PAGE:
## Gathering Information

## Angles

It seems like ages ago, but we worked with blocks to show lots of things about angles before schools were closed. Here are my pictures, for use in our learning portfolios.

We also learned that the interior angles of a triangle add up to 180 degrees, and the interior angles of a quadrilateral add up to 360 degrees. Both of these can be proven by creating a triangle (or quadrilateral, as shown), labelling and identifying the angles, and the ripping the shapes up to separate the angles.

The angles then ca be reassembled together, and in this case we see that they go all the way around a circle or 360 degrees. In the case of a triangle, they all come together to make a straight line, or 180 degrees.

We next had a look at desmos geometry, and we investigated how joining the midpoints of any quadrilateral will create a parallelogram in the middle.

We can prove it’s a parallelogram by measuring angles. Opposite angles are congruent. Also parallel sides will be the same length. With desmos geometry we can drag and drop any of the corners to shift the shape, and see that the resulting interior quadrilateral is always a parallelogram!

## Which one is bigger?

In 1L we are now looking at triangles, and other shapes. We wondered which was bigger, the rectangle or the triangle….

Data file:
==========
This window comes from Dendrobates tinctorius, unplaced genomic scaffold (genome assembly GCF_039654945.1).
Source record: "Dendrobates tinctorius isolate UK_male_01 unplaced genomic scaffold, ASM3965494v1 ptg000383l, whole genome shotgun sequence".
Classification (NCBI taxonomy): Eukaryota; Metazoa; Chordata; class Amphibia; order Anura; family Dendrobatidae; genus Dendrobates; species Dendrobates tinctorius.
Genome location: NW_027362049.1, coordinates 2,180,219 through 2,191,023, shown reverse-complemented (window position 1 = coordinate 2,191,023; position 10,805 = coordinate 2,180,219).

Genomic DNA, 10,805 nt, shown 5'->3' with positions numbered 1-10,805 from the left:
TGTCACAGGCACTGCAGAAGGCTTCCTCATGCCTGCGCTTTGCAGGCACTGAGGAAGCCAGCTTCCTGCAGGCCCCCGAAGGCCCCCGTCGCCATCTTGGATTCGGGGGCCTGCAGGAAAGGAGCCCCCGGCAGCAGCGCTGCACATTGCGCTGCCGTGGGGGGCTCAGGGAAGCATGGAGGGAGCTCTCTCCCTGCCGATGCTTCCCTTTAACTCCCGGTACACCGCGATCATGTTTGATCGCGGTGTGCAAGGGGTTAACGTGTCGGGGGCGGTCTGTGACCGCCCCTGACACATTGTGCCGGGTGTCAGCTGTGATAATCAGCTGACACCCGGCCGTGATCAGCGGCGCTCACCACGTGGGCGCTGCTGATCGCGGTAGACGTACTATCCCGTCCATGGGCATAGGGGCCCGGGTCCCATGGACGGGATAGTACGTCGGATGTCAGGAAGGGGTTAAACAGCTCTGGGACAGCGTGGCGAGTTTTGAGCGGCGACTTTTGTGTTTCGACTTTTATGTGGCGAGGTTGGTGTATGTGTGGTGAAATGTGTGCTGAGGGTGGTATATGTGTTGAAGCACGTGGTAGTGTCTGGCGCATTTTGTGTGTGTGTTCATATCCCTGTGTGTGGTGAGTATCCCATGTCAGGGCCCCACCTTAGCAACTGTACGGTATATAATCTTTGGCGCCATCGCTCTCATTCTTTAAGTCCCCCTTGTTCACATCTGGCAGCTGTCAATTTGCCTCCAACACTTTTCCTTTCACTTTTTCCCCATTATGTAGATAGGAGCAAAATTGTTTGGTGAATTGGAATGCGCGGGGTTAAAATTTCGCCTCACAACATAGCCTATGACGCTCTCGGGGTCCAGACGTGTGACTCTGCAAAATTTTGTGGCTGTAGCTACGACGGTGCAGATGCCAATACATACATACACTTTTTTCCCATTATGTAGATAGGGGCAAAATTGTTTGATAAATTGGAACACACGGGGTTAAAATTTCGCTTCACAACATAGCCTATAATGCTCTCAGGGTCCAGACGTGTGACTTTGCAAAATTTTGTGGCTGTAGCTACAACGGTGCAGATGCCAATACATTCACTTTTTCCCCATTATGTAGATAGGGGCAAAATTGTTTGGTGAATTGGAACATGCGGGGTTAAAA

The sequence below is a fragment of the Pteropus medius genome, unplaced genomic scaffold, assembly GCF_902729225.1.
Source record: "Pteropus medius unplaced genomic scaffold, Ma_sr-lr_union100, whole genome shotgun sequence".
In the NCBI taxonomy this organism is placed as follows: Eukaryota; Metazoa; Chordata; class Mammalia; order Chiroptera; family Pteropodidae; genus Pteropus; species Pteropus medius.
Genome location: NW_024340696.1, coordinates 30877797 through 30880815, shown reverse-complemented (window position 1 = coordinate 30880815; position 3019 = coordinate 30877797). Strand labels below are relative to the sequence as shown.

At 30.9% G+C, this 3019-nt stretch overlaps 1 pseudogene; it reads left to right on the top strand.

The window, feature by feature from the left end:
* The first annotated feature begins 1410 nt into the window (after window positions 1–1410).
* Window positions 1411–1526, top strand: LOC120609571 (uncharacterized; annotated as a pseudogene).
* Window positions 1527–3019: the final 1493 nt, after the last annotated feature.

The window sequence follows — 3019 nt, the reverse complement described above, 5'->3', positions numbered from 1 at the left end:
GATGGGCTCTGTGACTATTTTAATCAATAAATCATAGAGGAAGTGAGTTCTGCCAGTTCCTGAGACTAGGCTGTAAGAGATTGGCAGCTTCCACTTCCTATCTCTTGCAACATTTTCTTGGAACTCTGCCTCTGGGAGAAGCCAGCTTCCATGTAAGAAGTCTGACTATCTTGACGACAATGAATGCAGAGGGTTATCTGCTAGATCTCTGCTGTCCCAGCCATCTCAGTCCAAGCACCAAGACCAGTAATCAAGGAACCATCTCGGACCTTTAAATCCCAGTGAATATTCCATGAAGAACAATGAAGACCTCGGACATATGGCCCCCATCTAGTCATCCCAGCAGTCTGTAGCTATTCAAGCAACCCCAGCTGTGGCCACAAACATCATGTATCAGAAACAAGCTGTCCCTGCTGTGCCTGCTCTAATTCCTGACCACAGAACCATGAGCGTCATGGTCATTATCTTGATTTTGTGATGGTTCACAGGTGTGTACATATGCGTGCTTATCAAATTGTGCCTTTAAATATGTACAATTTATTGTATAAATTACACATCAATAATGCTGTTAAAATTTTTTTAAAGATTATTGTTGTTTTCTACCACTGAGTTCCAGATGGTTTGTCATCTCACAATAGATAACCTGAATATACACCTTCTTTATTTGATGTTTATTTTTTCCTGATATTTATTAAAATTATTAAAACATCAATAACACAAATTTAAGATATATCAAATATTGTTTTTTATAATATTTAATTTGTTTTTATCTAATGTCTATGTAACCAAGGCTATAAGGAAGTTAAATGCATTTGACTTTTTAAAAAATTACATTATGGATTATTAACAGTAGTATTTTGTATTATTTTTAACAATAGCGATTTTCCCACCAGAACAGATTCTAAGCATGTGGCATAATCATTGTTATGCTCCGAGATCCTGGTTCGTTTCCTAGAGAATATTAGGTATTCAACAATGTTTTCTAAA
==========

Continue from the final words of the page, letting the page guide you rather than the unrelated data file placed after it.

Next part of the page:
or which was bigger, the rectangle or the parallelogram….

We had a good discussion, and compared the two. Each of the shapes has the same area, as they were made by cutting the rectangle along the diagonal, and then rearranging the pieces. The perimeter is not the same for the shapes though!

We determined that the area of a triangle is half of the area of the rectangle that it came from.

## First math test

First grade 9 math test today! We prepared well, and are ready to show what we can do. We know that the first test is often a learning experience!

## Working on Perimeter and Area

We’re working on calculating perimeter and area in our 1L math class now.

Today we modelled a rectangle on the floor, and made use of the tiles to help us determine the perimeter and area.

We know that to determine the perimeter, we add up all the sides, or we can add the length and width and then double the result, or we can double the side lengths and then add the results.

To determine the area we we are working on multiplying. We know we can count the squares, or we can multiply length by width by skip counting, or by making groups.

We followed up with another area game!

## Test Review

We’ve got last minute test preparations happening today. We worked in pairs at the boards, and solved questions at stations around the room.

We are now able to do many skills. We can calculate the surface area and volume of spheres, cones and square based pyramids, we can optimize the surface area and volume of rectangular prisms, we can calculate the perimeter and area of composite shapes, and we can represent exponents in 3D models (using toothpicks and skewers and clay).

We’re ready for tomorrow’s test!

## Area of rectangles

We played a game in 1L today to help us practice the area of rectangles.We played in pairs. Each person took a turn to roll 2 dice, and then colour in a rectangle with the dimensions of the numbers on the dice. Each person needed to then state the area of their rectangle. There was some strategy about where to place the rectangles, to mess up the future plans of your opponent.

In the end, to determine who won, we needed to determine who had the most area coloured in. We divided up the regions into smaller rectangles and calculated those areas and added them up.